Some restaurants have banned diners taking photographs of their dishes, while others are offering food photography workshops. Do you snap your supper, or is it the height of bad manners?
At the start of 2013 the debate on whether it’s OK to take photographs of your food in restaurants seemed to swing towards a definite “no”. In New York some smaller establishments, such as Momofuku Ko, have banned photography. An article on Esquire’s blog provided a stern list of reasons why pausing for a photo shoot before eating is not OK, the most surreal being that it’s an affront to the laws of thermodynamics (because it makes your food get cold), the most sensible being that your photos will probably be rubbish anyway.
However, in Alicante in Spain, the restaurant group Grupo Gourmet, which owns the much-praised Taberna del Gourmet and Monastrell restaurants, has started running a “Fotografia para foodies” course on the basis that, if people are going to take pictures, they might as well do it properly. Chef-patron María José San Román says that the worst thing about bloggers taking pictures in her restaurants is that, if they don’t do a good job, or if they do it after eating half the food, the result looks terrible.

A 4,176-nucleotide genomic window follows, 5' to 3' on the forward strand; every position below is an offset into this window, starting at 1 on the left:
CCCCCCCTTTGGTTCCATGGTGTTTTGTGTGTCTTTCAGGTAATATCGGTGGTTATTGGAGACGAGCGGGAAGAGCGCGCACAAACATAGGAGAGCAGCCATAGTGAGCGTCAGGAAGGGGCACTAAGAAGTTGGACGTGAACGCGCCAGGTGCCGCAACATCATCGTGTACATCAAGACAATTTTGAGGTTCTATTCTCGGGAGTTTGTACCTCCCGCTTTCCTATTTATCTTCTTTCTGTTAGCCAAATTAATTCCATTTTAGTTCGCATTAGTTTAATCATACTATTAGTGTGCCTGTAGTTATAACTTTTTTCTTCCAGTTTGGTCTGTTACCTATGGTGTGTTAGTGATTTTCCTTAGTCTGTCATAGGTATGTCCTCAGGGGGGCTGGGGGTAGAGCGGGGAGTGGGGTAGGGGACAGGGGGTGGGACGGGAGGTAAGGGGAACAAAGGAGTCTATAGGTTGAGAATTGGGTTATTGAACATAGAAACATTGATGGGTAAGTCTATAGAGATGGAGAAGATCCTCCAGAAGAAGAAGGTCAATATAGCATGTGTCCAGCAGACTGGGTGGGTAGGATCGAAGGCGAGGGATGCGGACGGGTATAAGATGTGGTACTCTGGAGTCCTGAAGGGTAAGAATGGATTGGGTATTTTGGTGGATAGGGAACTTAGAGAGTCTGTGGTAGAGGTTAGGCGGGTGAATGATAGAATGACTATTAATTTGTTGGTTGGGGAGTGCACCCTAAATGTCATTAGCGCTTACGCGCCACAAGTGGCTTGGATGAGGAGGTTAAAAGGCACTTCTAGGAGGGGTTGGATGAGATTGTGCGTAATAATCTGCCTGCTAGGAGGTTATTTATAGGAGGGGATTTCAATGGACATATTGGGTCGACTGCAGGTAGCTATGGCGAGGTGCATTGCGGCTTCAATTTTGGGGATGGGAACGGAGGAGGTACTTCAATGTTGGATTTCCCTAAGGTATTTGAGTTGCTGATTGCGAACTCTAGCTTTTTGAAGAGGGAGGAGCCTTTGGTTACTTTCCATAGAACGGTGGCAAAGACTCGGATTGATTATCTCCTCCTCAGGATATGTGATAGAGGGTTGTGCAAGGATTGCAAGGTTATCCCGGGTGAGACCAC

No, it’s not a typo, the Ithaa (translation: pearl) is totally underwater and can comfortably seat 14 diners in a transparent acrylic bubble that allows you to have a 270° panoramic view of the ocean life all around you.
Offshore from Rangalifinolhu island in the Maldives, this expensive and exclusive dining experience is located by a tunnel from the shoreline Conrad Maldives that leads you down five metres below sea level. Since the expected lifespan of this restaurant is only 20 years, make sure you visit before it starts to leak!
You want to see more strange restaurants… try here